When the UK government enforced social distancing back in March, hundreds of thousands of small businesses, and millions of employees, found themselves remote working almost overnight. The transition to the new working environment happened remarkably quickly, and for many businesses this digital-only world was completely new ground for them.
As we all settle into what’s been termed the “new normal” however, a number of questions are being raised about how secure businesses really are with their entire workforce working remotely, and what remote working insurance they need in place to ensure they remain fully protected.
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Am I covered for remote working in my household insurance?
Probably not. It is unlikely that your household insurance will cover any business activities unless they have been disclosed to and agreed with your insurer.
This is because most household insurance policies are only intended to cover domestic activities and not commercial activities (which may include working from home). If you work for a company, then that company won’t be a party to your household insurance contract either, so it’s important that the company has its own insurance policy which covers employees working from home.
Does my Employer Liability insurance extend to my staff remote working?
Insurance policies differ so you will need to check your policy documents. Digital Risks for example provides automatic cover for employees anywhere in the UK (including when they work from home), though it’s best to always check the terms and conditions to be safe
Please remember that an employer’s liability insurance is a legal requirement for employers in the UK. Your businesses must have this in place under law. Failing to have an employer’s liability policy can result in a £2,500 fine for each day you don’t have it.
What if employees are faced with a data breach? How can businesses protect against cyber security threats?
With so many of us now working at home, it’s likely that employees will be downloading applications, working on unsecured Wi-Fi networks and using personal devices. These are all elements that can increase the risk of a cyber-attack happening. In fact, the World Health Organisation, perhaps the most recognisable organisation on the planet right now, has revealed that it has seen a fivefold increase in attempted breaches since the Covid-19 outbreak began.
Small businesses can be easier targets than their corporate counterparts because they have less cyber security resources available to them. They therefore need to be particularly wary of the increased threat while employees are working from home.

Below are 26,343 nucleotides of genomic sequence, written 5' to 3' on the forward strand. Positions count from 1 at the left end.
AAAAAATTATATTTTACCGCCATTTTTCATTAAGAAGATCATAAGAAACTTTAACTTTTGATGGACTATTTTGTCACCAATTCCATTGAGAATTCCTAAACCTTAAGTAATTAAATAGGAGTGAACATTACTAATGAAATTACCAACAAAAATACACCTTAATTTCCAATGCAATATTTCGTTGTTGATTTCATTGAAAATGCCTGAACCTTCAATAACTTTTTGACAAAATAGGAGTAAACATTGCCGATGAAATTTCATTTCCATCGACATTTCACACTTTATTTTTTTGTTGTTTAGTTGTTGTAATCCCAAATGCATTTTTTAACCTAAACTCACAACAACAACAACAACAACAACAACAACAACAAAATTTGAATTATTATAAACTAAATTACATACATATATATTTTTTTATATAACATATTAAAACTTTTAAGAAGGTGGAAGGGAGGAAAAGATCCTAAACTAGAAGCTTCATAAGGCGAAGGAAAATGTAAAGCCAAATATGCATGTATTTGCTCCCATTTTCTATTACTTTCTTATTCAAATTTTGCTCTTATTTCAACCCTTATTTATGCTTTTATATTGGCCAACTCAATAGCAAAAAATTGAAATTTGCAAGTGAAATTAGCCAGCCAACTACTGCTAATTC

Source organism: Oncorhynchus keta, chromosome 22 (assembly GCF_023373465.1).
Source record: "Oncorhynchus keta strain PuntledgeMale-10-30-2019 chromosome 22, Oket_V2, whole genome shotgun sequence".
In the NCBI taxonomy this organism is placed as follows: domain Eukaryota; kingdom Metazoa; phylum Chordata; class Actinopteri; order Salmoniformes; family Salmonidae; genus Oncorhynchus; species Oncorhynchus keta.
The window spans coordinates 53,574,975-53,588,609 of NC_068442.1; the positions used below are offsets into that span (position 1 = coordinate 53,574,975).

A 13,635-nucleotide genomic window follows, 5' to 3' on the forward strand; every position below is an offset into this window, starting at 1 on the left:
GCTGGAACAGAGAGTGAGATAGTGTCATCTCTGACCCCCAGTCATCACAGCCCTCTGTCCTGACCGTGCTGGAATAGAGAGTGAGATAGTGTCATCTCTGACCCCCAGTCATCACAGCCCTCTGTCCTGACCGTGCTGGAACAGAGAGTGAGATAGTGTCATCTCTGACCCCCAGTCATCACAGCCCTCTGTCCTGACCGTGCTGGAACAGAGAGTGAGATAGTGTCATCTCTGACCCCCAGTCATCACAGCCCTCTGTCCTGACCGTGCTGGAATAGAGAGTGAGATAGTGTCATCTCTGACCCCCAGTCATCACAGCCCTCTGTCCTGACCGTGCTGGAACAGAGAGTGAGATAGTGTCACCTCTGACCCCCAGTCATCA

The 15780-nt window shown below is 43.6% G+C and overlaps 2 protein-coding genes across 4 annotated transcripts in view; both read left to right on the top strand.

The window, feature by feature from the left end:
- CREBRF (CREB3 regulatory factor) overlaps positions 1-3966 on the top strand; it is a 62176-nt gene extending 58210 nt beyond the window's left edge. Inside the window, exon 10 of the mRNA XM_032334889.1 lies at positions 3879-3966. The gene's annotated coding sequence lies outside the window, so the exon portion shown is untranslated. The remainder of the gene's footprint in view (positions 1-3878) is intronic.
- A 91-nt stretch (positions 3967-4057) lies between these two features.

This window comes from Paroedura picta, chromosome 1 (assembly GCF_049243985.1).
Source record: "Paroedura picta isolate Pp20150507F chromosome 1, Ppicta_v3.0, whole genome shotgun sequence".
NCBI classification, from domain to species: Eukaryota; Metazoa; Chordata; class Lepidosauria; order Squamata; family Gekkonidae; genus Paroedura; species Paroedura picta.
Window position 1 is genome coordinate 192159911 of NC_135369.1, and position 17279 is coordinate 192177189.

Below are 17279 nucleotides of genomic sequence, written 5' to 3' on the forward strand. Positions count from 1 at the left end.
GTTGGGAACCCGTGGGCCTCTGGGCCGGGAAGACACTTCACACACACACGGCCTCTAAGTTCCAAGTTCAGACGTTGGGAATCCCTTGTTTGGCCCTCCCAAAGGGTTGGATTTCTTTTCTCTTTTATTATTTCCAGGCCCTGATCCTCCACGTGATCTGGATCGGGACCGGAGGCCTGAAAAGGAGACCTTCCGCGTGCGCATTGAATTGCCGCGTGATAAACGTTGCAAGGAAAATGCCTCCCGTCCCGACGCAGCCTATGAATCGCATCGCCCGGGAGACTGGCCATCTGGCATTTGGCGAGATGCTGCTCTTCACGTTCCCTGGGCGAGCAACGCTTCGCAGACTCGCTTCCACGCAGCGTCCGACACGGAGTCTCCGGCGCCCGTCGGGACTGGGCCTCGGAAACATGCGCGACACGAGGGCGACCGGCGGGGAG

As a first step, taking out a cyber insurance policy is crucial. This will cover a business’s liability for a data breach involving sensitive customer information, such as credit card numbers, passwords and personally identifiable information (PII) etc. But above and beyond this, it’s all about educating staff on how to identify and avoid security threats before they happen. Remind employees to keep an eye out for any suspicious email, and definitely do not open them or click unknown links. Avoid downloading any applications on work devices that are not for business use and have not been vetted by the wider company. And where possible, only use secured networks.
Security breaches do happen though, and SMEs therefore must have an effective response plan in place to control the situation as quickly as possible. This will ensure minimum impact on operations and to your customers.
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What if my IT is taken home by staff and then stolen? Is it covered by my insurance policy or theirs?
It’s unlikely that company owned property will be covered by an employee’s household insurance. Employers will need to check their business insurance policy to see what equipment is covered and where. Also, it’s vital to check your sums insured – particularly if you have purchased additional equipment for people working from home. Digital Risks provides cover for computer equipment anywhere in the UK (including at employees homes) as standard.
What if a staff member has an accident while working from home? Does my health and safety insurance cover it?
Employers liability insurance can cover your liability to employees for accidental injury if you have been negligent in providing them with a safe working environment. If you have a group personal accident policy, you will need to check the policy to see where and when your employees are covered.
Ben Rose is chief underwriting officer at Digital Risks
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